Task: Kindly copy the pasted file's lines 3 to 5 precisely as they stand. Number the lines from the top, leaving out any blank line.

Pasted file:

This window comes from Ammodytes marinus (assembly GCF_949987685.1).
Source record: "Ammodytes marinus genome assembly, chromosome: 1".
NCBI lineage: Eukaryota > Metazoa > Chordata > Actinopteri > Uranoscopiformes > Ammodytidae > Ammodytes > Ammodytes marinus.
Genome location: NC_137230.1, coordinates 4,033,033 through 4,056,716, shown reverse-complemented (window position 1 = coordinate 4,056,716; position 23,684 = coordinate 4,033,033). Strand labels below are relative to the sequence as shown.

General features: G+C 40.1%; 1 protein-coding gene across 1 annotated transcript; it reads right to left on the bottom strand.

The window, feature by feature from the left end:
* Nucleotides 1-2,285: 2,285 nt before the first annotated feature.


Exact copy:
NCBI lineage: Eukaryota > Metazoa > Chordata > Actinopteri > Uranoscopiformes > Ammodytidae > Ammodytes > Ammodytes marinus.
Genome location: NC_137230.1, coordinates 4,033,033 through 4,056,716, shown reverse-complemented (window position 1 = coordinate 4,056,716; position 23,684 = coordinate 4,033,033). Strand labels below are relative to the sequence as shown.

General features: G+C 40.1%; 1 protein-coding gene across 1 annotated transcript; it reads right to left on the bottom strand.